History Of Coca Cola Corporation Management Strategies Business Essay

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ii) Change in Information System due to changes in the world -wide market structures. (i) Coca-Cola is one of the leading manufacturers of carbonated drinks all over the world. Over the past decades, Coca-Cola remained on top of the industry. The company was able to withstand the World War II, and even took it as a business opportunity rather than a liability. It was able to surpass the Asian Financial Crisis and even gained better access in markets that it was not able to fully enter. Coca-Cola exhibited the efficient change management as part of the strategic management process. Change management is the process in which it manages the change in the side of people.

There individual change management and organizational change management are the theories of change management. Aside form the theories there are also four strategies of change management which are the Empirical-rational, normative-reductive, power-coercive and environmental-adaptive.

Over the past years people, systems and the environment have evolved. Change is the only thing that is constant in this ever changing world. From the physical attributes of individuals, up to the environment, change is very evident. Just like the environment and people, businesses also undergoes changes, it can be either massive or minimal. Often times, changes occur in the management of the corporation, in order to keep up with the competition.

According to MacCalman and Paton (2000) the people who went home winners and on top have the common characteristics of effectively handling the changes in the situation. Changes in management is a process that any organisation must undergo, a business will not be complete if it never experienced change.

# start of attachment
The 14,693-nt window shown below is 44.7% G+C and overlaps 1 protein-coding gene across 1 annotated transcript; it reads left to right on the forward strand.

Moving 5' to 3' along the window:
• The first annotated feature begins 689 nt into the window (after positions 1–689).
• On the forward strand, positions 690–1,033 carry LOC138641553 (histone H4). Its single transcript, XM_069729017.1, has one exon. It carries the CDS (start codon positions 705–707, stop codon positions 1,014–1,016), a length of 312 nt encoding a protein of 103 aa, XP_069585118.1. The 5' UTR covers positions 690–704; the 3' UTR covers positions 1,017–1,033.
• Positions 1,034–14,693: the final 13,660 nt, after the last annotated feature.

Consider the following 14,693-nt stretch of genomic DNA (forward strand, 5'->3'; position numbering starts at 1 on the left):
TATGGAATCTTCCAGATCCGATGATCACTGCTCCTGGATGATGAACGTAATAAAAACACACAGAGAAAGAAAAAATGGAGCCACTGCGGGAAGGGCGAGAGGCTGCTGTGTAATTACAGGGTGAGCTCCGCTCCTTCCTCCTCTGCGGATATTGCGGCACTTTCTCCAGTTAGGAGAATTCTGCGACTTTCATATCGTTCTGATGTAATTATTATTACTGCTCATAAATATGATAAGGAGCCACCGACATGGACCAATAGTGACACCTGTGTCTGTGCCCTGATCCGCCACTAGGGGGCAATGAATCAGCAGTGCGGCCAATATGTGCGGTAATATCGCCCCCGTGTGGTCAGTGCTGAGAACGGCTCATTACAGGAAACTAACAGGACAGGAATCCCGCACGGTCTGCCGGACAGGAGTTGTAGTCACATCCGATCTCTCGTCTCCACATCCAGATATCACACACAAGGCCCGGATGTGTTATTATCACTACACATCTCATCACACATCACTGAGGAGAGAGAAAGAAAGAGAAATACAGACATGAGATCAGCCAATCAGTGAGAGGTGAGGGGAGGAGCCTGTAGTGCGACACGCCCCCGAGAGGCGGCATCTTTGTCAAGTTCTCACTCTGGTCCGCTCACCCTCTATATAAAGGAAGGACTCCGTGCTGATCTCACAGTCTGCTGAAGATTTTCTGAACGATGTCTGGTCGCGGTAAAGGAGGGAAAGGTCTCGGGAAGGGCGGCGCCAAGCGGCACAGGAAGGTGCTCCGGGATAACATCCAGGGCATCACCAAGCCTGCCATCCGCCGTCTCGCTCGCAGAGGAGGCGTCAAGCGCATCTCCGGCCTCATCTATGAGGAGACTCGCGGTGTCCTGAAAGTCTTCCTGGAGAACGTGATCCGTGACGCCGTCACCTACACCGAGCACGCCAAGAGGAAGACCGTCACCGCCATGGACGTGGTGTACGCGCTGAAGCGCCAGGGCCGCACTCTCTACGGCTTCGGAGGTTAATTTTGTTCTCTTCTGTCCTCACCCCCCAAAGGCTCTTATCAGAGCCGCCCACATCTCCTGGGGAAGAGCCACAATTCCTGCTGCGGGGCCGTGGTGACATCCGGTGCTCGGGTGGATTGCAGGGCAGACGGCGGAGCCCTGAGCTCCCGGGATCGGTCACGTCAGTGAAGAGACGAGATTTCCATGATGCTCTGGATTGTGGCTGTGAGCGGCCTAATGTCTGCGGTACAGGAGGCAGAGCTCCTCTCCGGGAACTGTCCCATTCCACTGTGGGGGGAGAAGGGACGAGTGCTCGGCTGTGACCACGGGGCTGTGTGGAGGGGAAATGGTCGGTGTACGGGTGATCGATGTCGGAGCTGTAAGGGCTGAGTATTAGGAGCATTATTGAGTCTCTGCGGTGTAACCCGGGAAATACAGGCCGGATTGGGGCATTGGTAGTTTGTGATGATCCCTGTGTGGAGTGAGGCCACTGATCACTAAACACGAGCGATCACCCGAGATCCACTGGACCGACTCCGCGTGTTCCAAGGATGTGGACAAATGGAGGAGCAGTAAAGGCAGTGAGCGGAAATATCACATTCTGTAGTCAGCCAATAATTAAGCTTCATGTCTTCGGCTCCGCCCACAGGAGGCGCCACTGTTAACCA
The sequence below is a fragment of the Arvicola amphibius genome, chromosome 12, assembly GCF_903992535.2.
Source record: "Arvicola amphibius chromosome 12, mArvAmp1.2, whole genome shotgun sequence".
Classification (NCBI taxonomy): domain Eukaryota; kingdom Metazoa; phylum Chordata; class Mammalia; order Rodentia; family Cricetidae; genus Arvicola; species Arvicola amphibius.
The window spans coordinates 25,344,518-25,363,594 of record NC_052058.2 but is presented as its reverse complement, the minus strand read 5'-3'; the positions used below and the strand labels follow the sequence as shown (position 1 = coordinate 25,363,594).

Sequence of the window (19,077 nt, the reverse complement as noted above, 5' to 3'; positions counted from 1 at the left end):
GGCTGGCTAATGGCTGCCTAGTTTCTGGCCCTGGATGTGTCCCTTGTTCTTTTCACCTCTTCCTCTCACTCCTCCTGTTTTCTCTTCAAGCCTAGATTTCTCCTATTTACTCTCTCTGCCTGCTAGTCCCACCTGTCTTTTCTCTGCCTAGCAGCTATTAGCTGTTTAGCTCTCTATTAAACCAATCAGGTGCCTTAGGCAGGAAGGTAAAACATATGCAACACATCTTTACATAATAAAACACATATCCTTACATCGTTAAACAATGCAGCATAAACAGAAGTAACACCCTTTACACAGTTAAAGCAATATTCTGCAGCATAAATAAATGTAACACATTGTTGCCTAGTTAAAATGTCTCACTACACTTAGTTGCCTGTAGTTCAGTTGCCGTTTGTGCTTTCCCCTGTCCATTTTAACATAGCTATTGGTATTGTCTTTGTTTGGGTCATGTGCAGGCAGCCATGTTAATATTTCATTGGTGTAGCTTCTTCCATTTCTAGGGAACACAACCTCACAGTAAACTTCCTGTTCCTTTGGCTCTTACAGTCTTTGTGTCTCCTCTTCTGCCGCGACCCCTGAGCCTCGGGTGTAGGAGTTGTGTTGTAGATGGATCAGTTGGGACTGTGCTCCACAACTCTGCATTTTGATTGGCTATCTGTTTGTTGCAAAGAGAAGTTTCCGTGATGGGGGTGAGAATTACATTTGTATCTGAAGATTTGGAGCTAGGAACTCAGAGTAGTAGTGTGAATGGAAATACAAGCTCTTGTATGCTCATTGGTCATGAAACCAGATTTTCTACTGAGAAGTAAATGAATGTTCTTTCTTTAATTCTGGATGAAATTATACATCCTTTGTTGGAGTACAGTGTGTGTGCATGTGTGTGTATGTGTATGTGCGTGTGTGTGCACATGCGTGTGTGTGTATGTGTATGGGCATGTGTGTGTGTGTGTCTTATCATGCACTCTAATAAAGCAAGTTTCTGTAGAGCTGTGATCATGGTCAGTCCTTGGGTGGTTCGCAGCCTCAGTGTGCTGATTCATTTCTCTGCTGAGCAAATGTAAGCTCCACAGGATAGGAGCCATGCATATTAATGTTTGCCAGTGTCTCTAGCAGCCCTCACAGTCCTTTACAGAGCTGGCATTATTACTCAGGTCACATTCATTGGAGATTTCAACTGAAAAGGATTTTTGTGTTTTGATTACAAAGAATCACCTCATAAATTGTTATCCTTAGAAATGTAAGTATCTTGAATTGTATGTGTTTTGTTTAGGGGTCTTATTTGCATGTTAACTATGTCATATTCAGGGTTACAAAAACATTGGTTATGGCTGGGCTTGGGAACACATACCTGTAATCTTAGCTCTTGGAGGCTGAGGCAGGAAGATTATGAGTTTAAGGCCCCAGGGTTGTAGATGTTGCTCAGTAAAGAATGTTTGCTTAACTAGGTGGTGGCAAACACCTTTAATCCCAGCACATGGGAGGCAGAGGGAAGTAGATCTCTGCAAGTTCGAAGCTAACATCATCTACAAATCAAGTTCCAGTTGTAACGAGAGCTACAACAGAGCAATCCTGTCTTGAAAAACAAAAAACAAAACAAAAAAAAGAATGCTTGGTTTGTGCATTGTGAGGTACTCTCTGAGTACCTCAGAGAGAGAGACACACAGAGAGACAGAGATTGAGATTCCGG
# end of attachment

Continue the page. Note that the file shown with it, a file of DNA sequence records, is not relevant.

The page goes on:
Organisations that resist changes will inevitably face wider exposure to risks and losses. There are a number of situations in which change is necessary within the organisation such as technological advancement that is being utilised by different companies in order to cope up with the competition.

Aside from what was mentioned earlier, there are still many issues and concerns that are necessary for change in the organisation, however the most substantial thing is that organisations acknowledge that changes happen constantly for different reasons and the management must address these changes as soon as possible to prevent great losses. In relation to the discussion of management issues, this paper will be discussing the business strategies of Coca-Cola Company in accordance to change process.

Coca-Cola Corporation Management Strategies

Coca-Cola was established on May 8, 1886 by Dr. John Stith Pemberton, a local pharmacist in Atlanta, Georgia. It was first sold in Jacob's pharmacy for five cents per glass. Initially Coca-cola was sold as a drug, Pemberton during that time considers Coca-cola as a cure for diseases such as dyspepsia, morphine addiction, headache and impotence (North America Operating System, 2008).

In the year 1985, due to the aggressive campaign of its rival Pepsi, the Coca-Cola Company reformulated the popular carbonated drinks to suit the preference of the consumers which is sweeter soda. However, the New Coke became a commercial failure which leads to the adverse reaction of the public. Protests from different sectors of the society emerged. Due to these events the company return the original formula and named it Coca-Cola Classic. Despite returning the original formula, the company still received accusations from different groups. In the year 2005 the company launched and announced their upcoming products which are the Diet Coke and Coca-Cola Zero (The Coca-Cola company case n.d.).

Coca-cola Company is clearly one of the most popular companies in the world. Aside from the fact that it is also one of the oldest corporations that was able to withstand World War II and other changes in the economy over the past years. The fact still remains that it is one of the most famous brands of Cola in the world (The Coca-Cola company case n.d.).